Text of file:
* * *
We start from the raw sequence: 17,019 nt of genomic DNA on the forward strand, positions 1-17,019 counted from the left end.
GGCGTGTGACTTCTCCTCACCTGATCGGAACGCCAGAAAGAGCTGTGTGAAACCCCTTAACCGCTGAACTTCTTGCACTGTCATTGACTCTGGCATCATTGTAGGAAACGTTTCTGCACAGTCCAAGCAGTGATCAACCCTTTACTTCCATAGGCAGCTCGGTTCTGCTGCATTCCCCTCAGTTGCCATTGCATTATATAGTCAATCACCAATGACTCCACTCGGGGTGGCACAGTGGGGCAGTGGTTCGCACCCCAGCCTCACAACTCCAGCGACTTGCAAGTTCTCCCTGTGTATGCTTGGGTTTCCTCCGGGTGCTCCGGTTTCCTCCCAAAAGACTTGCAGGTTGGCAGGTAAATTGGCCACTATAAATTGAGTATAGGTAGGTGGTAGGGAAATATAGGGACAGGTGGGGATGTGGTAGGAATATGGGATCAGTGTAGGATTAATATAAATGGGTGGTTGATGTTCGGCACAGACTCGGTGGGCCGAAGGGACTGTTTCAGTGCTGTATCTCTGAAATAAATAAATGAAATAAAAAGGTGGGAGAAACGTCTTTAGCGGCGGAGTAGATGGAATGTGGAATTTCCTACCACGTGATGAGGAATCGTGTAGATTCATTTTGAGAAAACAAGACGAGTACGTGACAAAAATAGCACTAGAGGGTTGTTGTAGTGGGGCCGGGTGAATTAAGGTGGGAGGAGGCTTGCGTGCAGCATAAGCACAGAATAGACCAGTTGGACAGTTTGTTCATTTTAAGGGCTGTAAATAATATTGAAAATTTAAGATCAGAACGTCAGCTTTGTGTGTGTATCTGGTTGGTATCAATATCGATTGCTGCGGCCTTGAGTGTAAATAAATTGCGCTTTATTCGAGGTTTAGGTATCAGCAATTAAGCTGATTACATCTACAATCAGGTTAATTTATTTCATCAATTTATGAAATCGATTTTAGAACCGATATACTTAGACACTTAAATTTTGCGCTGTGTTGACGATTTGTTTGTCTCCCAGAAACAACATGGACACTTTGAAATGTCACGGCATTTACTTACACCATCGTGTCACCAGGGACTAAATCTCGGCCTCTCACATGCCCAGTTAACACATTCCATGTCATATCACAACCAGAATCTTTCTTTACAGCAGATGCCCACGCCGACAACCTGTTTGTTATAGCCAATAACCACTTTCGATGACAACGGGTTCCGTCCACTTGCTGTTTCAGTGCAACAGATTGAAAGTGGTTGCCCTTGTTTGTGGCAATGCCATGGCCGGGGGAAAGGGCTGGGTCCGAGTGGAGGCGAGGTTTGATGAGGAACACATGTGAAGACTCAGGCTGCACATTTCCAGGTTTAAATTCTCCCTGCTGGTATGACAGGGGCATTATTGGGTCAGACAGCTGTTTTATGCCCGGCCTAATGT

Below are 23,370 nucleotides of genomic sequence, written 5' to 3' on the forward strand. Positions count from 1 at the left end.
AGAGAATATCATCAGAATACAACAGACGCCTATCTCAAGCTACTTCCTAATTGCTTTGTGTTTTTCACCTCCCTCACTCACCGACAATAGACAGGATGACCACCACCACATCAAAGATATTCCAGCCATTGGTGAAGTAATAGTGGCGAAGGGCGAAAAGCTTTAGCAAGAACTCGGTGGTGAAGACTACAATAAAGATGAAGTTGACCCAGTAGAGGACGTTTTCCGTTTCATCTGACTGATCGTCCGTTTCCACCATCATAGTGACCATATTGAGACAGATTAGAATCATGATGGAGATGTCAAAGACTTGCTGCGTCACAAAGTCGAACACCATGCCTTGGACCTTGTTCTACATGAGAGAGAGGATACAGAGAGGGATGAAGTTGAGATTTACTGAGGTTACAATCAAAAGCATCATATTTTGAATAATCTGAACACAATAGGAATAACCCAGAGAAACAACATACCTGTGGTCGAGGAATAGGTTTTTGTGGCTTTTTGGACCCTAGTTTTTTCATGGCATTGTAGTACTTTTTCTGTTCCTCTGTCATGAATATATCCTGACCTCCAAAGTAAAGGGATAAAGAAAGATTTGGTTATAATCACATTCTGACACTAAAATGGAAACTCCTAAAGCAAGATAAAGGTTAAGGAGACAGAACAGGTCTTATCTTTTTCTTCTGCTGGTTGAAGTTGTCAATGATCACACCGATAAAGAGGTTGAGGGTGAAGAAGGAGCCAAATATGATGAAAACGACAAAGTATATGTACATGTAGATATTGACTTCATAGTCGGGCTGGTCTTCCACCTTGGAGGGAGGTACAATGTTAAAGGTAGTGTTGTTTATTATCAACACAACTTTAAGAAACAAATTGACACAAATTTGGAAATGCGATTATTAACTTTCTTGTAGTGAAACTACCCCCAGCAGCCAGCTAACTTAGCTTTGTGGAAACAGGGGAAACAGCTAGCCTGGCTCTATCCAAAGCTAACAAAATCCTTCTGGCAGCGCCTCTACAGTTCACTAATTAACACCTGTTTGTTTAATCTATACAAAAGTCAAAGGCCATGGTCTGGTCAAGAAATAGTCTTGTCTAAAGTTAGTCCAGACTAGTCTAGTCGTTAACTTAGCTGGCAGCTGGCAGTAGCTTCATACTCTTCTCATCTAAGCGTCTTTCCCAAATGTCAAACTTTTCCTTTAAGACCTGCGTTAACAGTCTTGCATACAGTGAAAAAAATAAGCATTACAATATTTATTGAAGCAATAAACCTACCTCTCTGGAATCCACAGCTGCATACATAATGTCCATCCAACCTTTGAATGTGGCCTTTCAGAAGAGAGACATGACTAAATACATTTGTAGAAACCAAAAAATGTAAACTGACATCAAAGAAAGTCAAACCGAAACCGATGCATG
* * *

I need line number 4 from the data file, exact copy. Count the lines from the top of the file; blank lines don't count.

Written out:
AGAGAATATCATCAGAATACAACAGACGCCTATCTCAAGCTACTTCCTAATTGCTTTGTGTTTTTCACCTCCCTCACTCACCGACAATAGACAGGATGACCACCACCACATCAAAGATATTCCAGCCATTGGTGAAGTAATAGTGGCGAAGGGCGAAAAGCTTTAGCAAGAACTCGGTGGTGAAGACTACAATAAAGATGAAGTTGACCCAGTAGAGGACGTTTTCCGTTTCATCTGACTGATCGTCCGTTTCCACCATCATAGTGACCATATTGAGACAGATTAGAATCATGATGGAGATGTCAAAGACTTGCTGCGTCACAAAGTCGAACACCATGCCTTGGACCTTGTTCTACATGAGAGAGAGGATACAGAGAGGGATGAAGTTGAGATTTACTGAGGTTACAATCAAAAGCATCATATTTTGAATAATCTGAACACAATAGGAATAACCCAGAGAAACAACATACCTGTGGTCGAGGAATAGGTTTTTGTGGCTTTTTGGACCCTAGTTTTTTCATGGCATTGTAGTACTTTTTCTGTTCCTCTGTCATGAATATATCCTGACCTCCAAAGTAAAGGGATAAAGAAAGATTTGGTTATAATCACATTCTGACACTAAAATGGAAACTCCTAAAGCAAGATAAAGGTTAAGGAGACAGAACAGGTCTTATCTTTTTCTTCTGCTGGTTGAAGTTGTCAATGATCACACCGATAAAGAGGTTGAGGGTGAAGAAGGAGCCAAATATGATGAAAACGACAAAGTATATGTACATGTAGATATTGACTTCATAGTCGGGCTGGTCTTCCACCTTGGAGGGAGGTACAATGTTAAAGGTAGTGTTGTTTATTATCAACACAACTTTAAGAAACAAATTGACACAAATTTGGAAATGCGATTATTAACTTTCTTGTAGTGAAACTACCCCCAGCAGCCAGCTAACTTAGCTTTGTGGAAACAGGGGAAACAGCTAGCCTGGCTCTATCCAAAGCTAACAAAATCCTTCTGGCAGCGCCTCTACAGTTCACTAATTAACACCTGTTTGTTTAATCTATACAAAAGTCAAAGGCCATGGTCTGGTCAAGAAATAGTCTTGTCTAAAGTTAGTCCAGACTAGTCTAGTCGTTAACTTAGCTGGCAGCTGGCAGTAGCTTCATACTCTTCTCATCTAAGCGTCTTTCCCAAATGTCAAACTTTTCCTTTAAGACCTGCGTTAACAGTCTTGCATACAGTGAAAAAAATAAGCATTACAATATTTATTGAAGCAATAAACCTACCTCTCTGGAATCCACAGCTGCATACATAATGTCCATCCAACCTTTGAATGTGGCCTTTCAGAAGAGAGACATGACTAAATACATTTGTAGAAACCAAAAAATGTAAACTGACATCAAAGAAAGTCAAACCGAAACCGATGCATG